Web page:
Songwriters: Geddy Lee, Alex Lifeson, Neil Peart
Original Release: Moving Pictures
Definitive Version: Anything live. I have a recording from the Presto Tour, 1990, on my iTunes, but really, any live version will do.
It seems difficult to believe, but there was a time in my life when I wasn’t a Rush fan. Actually there were two times, and I’ll talk about the second time later.
I didn’t like Rush at first. You have to understand that at the time I found The Who, the only Rush songs I knew were Fly By Night, Working Man and Bastille Day. Bastille Day was interesting, but I didn’t like either of the others.
Jin got Permanent Waves soon after it came out, and I got to know Rush a little better from that, but I still didn’t like them. To me, Rush was burnout rock, that is, all the smokers liked Rush, so I lumped them in with AC/DC and Cheap Trick and the other hard rock that Jin got into and I didn’t.
Jin and I had the same touchstone—The Who. She went in one harder, punkier direction, and I went in the other, to the longer, more experimental sounds of Led Zeppelin, Yes and Jimi Hendrix. Rush fit into a category that wasn’t on the path I followed, or so I thought.
Then I heard this song for the first time my junior year of high school. I’m pretty sure I heard Limelight and Tom Sawyer before I heard this one, but this song was the game-changer. Quite simply, this song made me a Rush fan.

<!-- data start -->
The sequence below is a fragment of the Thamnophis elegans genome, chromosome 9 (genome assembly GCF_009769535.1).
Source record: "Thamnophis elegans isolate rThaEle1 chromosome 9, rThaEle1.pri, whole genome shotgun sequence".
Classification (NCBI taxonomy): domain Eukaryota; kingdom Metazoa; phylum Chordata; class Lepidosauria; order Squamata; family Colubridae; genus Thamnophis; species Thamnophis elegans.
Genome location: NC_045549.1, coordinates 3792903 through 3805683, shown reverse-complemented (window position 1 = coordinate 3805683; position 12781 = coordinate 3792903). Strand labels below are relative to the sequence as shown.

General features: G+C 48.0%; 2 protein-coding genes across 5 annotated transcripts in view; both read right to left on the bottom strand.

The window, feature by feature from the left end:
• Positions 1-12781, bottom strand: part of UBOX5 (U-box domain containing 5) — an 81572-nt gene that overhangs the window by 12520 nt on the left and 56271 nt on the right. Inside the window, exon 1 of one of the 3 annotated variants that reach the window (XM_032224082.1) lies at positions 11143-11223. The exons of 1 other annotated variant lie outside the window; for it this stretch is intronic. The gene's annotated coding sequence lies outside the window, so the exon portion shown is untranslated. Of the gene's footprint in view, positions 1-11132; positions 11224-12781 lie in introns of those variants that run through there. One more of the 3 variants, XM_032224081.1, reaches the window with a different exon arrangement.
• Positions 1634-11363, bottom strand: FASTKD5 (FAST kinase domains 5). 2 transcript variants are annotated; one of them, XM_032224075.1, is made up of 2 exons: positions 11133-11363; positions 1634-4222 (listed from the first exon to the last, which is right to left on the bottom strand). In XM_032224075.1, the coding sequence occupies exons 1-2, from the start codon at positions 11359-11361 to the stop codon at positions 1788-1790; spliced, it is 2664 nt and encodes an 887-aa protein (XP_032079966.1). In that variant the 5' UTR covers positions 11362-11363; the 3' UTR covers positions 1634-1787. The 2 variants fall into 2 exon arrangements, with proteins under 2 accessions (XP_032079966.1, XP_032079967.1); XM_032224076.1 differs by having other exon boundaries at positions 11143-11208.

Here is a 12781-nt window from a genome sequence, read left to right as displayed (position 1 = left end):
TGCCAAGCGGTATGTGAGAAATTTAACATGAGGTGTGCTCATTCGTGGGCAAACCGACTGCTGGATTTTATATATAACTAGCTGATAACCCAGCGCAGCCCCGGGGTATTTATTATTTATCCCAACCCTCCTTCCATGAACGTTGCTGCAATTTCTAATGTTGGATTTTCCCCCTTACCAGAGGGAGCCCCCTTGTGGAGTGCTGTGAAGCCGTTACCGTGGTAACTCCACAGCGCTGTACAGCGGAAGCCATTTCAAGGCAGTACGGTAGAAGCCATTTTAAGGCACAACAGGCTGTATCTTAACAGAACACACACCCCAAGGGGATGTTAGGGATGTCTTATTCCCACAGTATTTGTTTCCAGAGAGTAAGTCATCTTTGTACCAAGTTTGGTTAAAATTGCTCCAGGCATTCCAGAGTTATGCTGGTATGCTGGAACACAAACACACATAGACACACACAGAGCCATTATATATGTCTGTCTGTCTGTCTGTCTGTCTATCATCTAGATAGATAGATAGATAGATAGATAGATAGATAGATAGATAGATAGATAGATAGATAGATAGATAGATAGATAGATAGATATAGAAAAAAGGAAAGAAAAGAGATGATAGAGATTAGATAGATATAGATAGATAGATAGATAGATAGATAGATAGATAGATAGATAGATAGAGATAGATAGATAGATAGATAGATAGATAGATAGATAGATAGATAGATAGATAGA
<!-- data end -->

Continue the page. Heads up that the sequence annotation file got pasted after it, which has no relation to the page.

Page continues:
I’m pretty sure I was at Mike’s the first time I heard it, and I can’t remember now whether it was from him buying the record and us listening to it or us listening to the radio while it was on. It could be either. Q-FM used to have live weekends once a month or so, where every song they’d play was a live version. Mike and I always seemed to catch those for a while when I’d visit after staying with Dad.
We’d play this stock market game he had on his screened-in porch with the radio on, and if that wasn’t the first time I heard this time, it was the first time it hit me. I was struck by the story of a futuristic society where cars had been banned, and the melodic nature of the music.
This wasn’t a Rush with which I was familiar. This was, as Dave Grohl put it in his pitch-perfect speech inducting Rush into the Rock and Roll Hall of Fame (go find it if you haven’t heard it), some heavy shiznit.
From there I started listening more carefully to Tom Sawyer and Limelight and recognizing that what was there with Red Barchetta was in those songs, too. And I started to realize something. By this time, I had seen a few bands in Columbus, and it seemed to me that no one ever played a Rush song, even the older stuff.
I mentioned this to Mike, and he agreed with me, but why was that? The more I listened, the more I concluded that it was because Rush’s music was really intricate and difficult to play. It was just three guys, but there was so much going on that no one could copy it. I think it’s telling that Tributosaurus has never tried to pay tribute to Rush—and I’ve seen at least one of the guys at a Rush show, so I know at least one is a fan—even though they could draw from as many musicians as needed.
When Exit … Stage Left came out, it was all over. It was one of my most played records my freshman year at Wabash. I had jumped firmly onto the Rush bandwagon.